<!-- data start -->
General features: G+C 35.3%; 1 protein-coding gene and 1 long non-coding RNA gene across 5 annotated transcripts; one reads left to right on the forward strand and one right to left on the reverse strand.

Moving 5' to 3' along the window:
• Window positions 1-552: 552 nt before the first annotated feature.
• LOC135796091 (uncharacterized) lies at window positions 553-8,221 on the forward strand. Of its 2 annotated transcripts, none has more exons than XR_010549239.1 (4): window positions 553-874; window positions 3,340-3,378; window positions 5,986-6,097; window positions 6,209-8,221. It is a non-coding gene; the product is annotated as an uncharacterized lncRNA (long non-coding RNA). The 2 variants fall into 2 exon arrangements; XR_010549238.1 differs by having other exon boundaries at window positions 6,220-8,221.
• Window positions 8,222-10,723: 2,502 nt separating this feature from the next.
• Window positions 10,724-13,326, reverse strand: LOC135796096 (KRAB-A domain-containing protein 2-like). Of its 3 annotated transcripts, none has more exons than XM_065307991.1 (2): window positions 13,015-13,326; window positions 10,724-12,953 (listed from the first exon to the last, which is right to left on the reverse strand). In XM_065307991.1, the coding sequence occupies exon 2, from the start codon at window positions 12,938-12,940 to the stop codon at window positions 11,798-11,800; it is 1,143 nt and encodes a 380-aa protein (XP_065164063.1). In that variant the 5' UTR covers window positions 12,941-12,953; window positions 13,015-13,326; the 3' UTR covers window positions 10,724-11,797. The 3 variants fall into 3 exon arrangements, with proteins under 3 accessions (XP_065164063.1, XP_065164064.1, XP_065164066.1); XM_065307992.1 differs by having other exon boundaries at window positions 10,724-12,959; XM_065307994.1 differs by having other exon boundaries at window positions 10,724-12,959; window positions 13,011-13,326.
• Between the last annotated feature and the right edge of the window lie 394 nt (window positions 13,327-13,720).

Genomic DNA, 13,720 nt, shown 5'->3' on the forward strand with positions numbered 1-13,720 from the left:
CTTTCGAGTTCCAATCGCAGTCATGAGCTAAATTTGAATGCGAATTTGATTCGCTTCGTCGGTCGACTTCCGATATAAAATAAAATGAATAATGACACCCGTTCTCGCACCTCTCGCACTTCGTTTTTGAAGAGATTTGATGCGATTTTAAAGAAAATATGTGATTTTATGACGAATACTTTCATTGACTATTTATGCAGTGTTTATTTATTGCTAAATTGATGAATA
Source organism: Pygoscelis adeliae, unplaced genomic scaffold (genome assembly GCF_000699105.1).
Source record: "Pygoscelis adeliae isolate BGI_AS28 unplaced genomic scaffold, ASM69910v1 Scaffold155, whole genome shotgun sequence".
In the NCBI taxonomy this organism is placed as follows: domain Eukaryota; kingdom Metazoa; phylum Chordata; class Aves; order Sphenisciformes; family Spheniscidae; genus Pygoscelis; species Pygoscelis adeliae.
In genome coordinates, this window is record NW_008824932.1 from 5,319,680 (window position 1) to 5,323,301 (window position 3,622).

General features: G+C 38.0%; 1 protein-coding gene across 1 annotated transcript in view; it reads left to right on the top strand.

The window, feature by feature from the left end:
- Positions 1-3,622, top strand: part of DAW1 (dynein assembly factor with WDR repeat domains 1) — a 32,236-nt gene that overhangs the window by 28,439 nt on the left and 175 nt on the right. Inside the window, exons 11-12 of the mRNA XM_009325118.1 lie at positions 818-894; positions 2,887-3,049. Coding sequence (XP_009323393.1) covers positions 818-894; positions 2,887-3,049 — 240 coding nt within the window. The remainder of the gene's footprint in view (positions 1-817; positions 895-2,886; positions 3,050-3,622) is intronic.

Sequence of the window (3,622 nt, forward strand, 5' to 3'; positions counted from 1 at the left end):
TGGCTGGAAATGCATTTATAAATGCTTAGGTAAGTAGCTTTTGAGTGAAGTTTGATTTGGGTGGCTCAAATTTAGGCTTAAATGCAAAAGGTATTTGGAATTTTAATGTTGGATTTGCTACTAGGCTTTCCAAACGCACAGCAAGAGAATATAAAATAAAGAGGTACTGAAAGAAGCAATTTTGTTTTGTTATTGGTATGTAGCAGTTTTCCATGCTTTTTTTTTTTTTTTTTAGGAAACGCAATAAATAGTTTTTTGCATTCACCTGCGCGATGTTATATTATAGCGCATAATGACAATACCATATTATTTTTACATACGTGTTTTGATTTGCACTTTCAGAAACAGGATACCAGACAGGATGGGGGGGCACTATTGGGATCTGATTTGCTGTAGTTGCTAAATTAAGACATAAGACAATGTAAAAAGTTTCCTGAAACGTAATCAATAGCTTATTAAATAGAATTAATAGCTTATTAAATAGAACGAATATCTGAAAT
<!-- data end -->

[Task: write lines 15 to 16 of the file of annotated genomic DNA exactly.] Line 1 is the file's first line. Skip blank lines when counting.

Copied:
The window, feature by feature from the left end:
- Positions 1-3,622, top strand: part of DAW1 (dynein assembly factor with WDR repeat domains 1) — a 32,236-nt gene that overhangs the window by 28,439 nt on the left and 175 nt on the right. Inside the window, exons 11-12 of the mRNA XM_009325118.1 lie at positions 818-894; positions 2,887-3,049. Coding sequence (XP_009323393.1) covers positions 818-894; positions 2,887-3,049 — 240 coding nt within the window. The remainder of the gene's footprint in view (positions 1-817; positions 895-2,886; positions 3,050-3,622) is intronic.